So that’s what, you know, we look for in e-commerce business. You know, once we also invested in a, a vaping company, which, you know, at the time we were thinking, okay, well this is gonna help, You know, reduce smoking. So it was, you know, positive thought and that was great. It was a niche industry. Other people weren’t in it, and it grew really fast.
Now, ultimately it got, you know, regulated, way because of some bad actors. But, you know, that’s an example. If you have a really interesting niche, that you can service in a unique way, like I think that’s a, a great place to build an e-commerce.
Izach: Yeah, for sure. That makes a lot of sense. So if, if there’s a call to action, you know, relative to, to what you’re working on at Kumospace, what would you want our listeners to take away from the conversation?
Brett: I would just say, you know, for all the folks that are building remote distributed teams, and you’re looking for a, a way to, keep your team connected, keep them motivated, have them work together more effectively, go check out Kumospace. It’s kumospace.com. You can try it for free.
Get your office, you can personalize it. You can put your logo and branding on it, you know, on it. You can invite customers. we actually have one of our e-commerce companies, they threw a product launch in Kumospace. They invited all the partners, they invited a bunch of customers, and they, you know, really had an interactive experience, you know, that they could have never done you know, in person, they have customers from all over the world.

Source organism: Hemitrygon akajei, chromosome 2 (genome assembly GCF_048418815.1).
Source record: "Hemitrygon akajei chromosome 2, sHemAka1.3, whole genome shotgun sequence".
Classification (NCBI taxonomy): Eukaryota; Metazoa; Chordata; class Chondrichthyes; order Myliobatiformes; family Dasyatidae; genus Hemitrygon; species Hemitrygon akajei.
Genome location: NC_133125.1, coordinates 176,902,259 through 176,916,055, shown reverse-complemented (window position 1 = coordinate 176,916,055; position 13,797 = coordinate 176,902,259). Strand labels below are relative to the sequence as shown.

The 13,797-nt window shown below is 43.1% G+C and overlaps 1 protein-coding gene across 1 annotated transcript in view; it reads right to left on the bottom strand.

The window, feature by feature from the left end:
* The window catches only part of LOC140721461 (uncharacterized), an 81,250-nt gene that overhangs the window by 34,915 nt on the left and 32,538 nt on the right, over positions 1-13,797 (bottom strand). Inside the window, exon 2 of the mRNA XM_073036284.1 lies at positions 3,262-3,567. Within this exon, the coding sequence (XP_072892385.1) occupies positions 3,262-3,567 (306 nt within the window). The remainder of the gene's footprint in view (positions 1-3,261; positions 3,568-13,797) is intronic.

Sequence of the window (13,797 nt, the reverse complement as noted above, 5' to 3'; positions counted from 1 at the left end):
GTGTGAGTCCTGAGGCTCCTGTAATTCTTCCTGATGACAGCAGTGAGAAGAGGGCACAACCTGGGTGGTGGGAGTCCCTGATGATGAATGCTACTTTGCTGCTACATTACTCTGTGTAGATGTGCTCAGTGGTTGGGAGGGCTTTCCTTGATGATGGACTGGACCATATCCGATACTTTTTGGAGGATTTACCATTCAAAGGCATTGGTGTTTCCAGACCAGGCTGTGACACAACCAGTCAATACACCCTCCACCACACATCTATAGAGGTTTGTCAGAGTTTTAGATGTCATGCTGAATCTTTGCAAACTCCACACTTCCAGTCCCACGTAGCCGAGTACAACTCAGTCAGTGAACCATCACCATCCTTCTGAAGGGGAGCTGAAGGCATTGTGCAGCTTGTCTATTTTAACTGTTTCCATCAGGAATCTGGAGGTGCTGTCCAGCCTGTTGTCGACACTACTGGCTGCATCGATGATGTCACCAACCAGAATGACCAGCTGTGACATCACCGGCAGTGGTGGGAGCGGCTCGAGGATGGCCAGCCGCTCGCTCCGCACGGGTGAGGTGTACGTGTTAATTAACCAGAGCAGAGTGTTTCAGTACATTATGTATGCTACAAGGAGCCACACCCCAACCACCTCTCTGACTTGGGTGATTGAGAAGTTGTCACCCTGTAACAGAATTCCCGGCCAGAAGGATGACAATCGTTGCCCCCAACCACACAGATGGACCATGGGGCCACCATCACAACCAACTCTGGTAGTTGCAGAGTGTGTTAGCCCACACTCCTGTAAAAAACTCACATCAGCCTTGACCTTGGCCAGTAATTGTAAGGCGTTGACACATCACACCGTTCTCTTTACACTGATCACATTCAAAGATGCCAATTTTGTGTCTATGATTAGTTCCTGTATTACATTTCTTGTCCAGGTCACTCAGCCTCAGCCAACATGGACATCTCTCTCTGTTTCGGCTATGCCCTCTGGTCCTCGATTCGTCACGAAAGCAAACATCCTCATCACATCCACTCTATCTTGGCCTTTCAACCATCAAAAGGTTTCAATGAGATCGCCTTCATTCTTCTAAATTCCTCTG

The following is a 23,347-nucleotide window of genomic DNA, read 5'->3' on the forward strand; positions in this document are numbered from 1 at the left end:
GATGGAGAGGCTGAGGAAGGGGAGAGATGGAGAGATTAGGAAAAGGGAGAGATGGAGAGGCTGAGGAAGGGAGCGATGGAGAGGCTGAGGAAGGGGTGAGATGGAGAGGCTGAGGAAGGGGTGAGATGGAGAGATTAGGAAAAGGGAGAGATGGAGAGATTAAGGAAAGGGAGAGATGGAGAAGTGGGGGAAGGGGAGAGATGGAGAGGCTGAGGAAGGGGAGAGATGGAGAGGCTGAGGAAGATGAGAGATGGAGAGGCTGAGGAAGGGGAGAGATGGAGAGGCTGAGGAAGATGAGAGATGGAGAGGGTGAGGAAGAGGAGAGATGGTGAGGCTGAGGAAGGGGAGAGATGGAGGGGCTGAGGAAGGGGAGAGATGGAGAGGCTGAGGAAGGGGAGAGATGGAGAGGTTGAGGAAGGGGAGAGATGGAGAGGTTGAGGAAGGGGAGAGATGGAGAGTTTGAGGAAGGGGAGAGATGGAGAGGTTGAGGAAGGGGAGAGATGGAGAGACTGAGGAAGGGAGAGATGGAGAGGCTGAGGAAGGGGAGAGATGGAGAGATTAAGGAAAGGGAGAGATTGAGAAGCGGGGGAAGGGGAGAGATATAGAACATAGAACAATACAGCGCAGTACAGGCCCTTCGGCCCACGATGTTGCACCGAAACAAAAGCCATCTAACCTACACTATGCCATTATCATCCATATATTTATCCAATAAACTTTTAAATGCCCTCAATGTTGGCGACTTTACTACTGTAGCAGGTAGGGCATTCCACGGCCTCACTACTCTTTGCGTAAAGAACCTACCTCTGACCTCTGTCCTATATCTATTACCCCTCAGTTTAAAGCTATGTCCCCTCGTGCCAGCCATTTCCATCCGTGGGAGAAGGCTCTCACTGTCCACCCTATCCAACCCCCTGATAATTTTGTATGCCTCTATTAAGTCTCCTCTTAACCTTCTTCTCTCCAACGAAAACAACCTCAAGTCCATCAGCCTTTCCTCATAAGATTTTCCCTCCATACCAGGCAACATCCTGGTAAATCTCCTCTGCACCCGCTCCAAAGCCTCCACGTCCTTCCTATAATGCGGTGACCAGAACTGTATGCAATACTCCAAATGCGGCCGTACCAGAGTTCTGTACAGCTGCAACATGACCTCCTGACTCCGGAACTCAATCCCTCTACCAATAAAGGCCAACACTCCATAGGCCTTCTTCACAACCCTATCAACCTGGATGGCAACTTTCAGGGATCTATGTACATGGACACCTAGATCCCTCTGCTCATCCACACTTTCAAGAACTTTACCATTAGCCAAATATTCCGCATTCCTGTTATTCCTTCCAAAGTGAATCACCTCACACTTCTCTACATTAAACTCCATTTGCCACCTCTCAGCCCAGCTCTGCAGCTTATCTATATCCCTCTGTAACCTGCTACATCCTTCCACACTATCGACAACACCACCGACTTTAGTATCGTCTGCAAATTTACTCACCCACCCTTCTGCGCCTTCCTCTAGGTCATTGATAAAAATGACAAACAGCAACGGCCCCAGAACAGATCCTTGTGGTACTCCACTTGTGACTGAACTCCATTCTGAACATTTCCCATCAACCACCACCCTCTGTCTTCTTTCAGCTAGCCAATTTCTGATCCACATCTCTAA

so I encourage you to check that out and, you know, if you’re building a new, you have a new concept, in the e-commerce space that you think is really novel and you know, has a really big o opportunity to be big, you know, feel free to hit me up. It’s, [email protected] and just mention the deal closers podcast and would love to hear from you.
Izach: Awesome. So I think you have a podcast as well, Vibe check.
Brett: Yeah, we’re always just trying to learn how people create amazing vibe and company culture, remotely. So I’m just really fascinated by rituals of successful companies, how they create a shared experience and a shared culture, shared vibe, and in particular doing a remote. So I’m also excited to hear, you know, if anyone’s interested in that, tune in, we’re about to drop a season and, you know, if you’re thinking about that a lot and you wanna be on the show, I’d love to hear from you too.
Izach: All right. That was Brett Martin from Kumospace. You can find him kumospace.com. That’s kumospace.com. Thanks everyone for listening to this episode of the Deal Closers Podcast, brought to you by websiteclosers.com. If you like the show, be sure to rate us write a review, press the follow button and share it with your network.
And of course, if you’re looking for help selling your e-commerce or technology business, be sure to visit websiteclosers.com. This episode was edited and produced by Earfluence. I’m Izach Porter. Follow me on LinkedIn and we’ll see you next time on the Deal Closers podcast.